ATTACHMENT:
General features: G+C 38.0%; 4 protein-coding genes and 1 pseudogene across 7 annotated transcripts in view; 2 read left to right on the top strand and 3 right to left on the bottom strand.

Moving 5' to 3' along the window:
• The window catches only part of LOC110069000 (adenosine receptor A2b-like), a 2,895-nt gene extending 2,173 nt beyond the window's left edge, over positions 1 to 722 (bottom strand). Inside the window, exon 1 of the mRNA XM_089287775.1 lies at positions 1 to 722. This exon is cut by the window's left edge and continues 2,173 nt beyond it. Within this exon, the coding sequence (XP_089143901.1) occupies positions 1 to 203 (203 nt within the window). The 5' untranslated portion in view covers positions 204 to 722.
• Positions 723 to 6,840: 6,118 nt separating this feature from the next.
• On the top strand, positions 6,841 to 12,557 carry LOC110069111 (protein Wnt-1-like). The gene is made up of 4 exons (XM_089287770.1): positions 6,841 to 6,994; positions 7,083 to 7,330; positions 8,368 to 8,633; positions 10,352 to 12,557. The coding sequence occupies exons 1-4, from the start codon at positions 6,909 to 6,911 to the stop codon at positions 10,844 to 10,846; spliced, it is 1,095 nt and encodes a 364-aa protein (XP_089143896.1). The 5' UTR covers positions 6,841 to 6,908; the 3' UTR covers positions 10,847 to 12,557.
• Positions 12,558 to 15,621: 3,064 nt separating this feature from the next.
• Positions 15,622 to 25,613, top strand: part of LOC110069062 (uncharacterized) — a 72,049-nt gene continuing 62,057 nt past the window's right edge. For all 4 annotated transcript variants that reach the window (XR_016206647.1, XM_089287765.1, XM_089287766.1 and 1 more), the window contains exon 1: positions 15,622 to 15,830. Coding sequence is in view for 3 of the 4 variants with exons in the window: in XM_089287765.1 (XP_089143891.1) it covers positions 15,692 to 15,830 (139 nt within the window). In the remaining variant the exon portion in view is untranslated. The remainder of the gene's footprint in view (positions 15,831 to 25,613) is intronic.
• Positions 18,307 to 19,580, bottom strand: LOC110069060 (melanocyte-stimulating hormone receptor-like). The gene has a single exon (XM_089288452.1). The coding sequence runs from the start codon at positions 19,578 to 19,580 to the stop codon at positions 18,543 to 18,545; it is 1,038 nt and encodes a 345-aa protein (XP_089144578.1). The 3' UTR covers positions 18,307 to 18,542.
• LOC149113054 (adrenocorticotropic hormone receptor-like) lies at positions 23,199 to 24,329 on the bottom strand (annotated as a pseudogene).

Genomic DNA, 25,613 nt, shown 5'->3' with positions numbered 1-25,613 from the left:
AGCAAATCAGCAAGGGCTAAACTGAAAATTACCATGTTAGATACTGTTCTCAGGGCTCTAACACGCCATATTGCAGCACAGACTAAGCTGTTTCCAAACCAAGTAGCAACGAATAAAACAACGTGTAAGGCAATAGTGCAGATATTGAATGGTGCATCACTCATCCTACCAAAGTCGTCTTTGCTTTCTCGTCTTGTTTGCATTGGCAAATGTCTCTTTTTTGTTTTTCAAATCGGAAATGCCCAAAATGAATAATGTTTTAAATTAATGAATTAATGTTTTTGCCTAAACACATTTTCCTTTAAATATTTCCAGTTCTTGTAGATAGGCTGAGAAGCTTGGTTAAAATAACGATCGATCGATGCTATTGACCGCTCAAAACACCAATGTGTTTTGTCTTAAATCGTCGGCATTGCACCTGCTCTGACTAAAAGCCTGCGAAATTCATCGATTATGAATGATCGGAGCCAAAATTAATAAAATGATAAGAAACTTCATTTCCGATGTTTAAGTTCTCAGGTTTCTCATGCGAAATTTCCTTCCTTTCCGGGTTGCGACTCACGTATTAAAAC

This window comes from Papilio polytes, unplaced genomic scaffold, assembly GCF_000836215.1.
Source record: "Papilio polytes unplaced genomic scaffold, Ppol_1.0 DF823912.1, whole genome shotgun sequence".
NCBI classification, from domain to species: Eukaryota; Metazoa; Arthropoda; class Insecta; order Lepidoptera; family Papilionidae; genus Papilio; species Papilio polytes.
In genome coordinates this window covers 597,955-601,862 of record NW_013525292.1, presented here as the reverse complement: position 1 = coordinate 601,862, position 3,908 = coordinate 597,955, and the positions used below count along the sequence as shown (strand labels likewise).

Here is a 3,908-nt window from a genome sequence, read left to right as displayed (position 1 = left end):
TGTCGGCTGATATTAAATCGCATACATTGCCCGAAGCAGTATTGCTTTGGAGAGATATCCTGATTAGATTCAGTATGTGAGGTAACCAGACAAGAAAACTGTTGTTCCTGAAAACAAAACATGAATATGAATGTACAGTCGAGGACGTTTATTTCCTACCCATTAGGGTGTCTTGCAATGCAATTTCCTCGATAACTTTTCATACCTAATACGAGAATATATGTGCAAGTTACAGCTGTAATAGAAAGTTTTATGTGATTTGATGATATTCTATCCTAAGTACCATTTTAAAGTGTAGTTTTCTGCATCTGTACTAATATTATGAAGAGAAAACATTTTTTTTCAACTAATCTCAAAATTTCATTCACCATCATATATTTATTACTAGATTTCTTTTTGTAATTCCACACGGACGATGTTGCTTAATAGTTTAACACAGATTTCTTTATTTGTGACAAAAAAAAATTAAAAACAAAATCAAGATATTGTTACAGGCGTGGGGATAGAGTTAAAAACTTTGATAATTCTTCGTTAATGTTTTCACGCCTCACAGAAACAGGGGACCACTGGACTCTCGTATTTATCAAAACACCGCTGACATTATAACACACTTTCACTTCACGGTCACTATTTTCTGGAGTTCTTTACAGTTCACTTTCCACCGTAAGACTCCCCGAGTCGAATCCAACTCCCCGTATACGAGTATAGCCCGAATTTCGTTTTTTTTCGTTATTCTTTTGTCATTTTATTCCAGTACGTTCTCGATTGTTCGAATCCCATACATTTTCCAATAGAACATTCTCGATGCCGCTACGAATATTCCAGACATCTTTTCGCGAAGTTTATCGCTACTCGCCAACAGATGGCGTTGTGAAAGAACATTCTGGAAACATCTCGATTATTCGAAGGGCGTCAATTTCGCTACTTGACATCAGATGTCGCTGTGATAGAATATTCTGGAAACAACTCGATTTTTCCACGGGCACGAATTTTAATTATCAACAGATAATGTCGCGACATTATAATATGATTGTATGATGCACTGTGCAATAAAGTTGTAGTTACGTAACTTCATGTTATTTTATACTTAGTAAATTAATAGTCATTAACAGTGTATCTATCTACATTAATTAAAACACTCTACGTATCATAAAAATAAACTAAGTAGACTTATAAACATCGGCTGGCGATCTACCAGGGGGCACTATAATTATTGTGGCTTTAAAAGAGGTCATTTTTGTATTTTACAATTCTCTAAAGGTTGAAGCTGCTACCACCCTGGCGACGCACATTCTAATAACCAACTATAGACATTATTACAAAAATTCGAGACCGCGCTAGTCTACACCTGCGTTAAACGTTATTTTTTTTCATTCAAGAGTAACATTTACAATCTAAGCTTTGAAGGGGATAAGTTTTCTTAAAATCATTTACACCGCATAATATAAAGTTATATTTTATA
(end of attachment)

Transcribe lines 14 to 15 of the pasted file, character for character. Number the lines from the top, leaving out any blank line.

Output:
NCBI classification, from domain to species: Eukaryota; Metazoa; Arthropoda; class Insecta; order Lepidoptera; family Papilionidae; genus Papilio; species Papilio polytes.
In genome coordinates this window covers 597,955-601,862 of record NW_013525292.1, presented here as the reverse complement: position 1 = coordinate 601,862, position 3,908 = coordinate 597,955, and the positions used below count along the sequence as shown (strand labels likewise).